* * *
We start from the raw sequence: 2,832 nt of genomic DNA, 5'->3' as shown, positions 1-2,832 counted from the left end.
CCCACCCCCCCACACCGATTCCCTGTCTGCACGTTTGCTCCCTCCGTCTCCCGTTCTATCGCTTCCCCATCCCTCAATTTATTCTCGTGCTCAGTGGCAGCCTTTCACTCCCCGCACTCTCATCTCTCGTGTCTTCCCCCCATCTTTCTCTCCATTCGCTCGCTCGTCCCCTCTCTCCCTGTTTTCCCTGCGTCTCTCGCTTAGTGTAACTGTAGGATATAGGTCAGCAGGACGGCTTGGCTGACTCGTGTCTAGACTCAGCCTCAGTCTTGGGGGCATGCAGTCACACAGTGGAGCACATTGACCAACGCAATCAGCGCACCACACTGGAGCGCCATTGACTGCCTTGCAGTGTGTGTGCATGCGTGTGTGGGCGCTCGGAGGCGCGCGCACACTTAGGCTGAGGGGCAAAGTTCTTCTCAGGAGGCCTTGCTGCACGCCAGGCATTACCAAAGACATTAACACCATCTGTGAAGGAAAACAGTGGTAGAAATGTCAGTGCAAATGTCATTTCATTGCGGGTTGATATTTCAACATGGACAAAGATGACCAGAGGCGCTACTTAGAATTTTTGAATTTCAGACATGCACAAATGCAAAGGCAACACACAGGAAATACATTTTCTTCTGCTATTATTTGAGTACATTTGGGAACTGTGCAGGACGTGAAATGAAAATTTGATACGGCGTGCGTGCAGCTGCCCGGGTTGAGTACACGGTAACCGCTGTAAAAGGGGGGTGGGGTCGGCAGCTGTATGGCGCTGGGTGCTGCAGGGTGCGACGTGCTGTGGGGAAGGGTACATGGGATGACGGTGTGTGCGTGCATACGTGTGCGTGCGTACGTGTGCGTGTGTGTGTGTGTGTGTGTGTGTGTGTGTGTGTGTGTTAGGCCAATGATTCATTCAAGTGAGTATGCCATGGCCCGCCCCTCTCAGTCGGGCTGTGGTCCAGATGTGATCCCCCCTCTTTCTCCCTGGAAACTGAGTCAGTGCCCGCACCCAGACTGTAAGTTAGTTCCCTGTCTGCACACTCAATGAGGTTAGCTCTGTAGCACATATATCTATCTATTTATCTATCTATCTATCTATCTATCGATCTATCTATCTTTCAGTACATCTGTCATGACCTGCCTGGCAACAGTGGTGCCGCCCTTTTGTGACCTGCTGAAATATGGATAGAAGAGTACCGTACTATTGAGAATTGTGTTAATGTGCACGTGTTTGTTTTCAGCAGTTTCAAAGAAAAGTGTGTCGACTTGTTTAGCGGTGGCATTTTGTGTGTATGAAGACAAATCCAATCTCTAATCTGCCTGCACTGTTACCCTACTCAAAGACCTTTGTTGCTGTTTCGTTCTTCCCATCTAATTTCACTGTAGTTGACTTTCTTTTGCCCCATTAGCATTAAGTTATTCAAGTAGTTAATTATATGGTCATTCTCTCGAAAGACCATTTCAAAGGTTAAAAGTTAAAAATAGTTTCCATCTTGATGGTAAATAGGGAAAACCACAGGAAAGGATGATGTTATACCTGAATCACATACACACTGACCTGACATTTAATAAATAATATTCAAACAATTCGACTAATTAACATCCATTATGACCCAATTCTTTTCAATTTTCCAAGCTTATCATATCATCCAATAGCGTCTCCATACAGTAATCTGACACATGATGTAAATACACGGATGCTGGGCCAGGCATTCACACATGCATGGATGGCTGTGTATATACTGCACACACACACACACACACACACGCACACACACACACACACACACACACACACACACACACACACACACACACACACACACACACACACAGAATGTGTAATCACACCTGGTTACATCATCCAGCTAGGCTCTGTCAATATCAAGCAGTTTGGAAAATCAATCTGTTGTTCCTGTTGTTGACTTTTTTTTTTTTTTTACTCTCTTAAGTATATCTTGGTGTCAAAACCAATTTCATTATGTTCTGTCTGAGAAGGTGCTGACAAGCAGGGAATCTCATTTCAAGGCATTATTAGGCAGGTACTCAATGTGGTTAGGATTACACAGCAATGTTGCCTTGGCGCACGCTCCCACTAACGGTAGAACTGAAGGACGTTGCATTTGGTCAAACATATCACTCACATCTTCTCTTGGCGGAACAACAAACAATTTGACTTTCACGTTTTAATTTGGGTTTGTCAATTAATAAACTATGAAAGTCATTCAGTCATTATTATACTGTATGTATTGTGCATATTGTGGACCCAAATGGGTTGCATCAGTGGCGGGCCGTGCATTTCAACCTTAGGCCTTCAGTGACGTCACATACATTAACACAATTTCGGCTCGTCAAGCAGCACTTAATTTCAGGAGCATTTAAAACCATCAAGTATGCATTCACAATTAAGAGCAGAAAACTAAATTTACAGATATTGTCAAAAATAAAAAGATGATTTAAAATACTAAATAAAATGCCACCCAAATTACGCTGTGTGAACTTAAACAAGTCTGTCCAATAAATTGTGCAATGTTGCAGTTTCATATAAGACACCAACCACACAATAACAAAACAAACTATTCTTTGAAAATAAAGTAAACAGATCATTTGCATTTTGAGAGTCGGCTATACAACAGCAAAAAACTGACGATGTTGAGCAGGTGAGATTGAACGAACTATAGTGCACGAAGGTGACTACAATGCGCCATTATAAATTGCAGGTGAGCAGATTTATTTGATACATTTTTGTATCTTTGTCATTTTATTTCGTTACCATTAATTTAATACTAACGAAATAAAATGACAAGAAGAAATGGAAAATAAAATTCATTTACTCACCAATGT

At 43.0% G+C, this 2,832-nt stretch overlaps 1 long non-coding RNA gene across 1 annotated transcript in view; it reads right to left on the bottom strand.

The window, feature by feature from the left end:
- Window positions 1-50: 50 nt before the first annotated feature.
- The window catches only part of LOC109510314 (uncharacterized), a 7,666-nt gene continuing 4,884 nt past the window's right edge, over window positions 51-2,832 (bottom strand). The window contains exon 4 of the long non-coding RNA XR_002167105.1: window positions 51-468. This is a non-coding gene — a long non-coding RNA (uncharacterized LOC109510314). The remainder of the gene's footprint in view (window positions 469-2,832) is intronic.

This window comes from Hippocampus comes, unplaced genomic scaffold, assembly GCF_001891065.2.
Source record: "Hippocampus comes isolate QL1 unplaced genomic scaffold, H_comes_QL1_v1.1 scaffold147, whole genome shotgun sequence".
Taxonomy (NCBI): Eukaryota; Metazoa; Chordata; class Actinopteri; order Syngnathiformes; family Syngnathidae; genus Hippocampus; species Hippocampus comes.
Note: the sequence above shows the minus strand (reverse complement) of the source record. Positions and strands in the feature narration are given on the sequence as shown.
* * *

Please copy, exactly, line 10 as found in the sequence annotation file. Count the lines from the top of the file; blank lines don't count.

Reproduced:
Note: the sequence above shows the minus strand (reverse complement) of the source record. Positions and strands in the feature narration are given on the sequence as shown.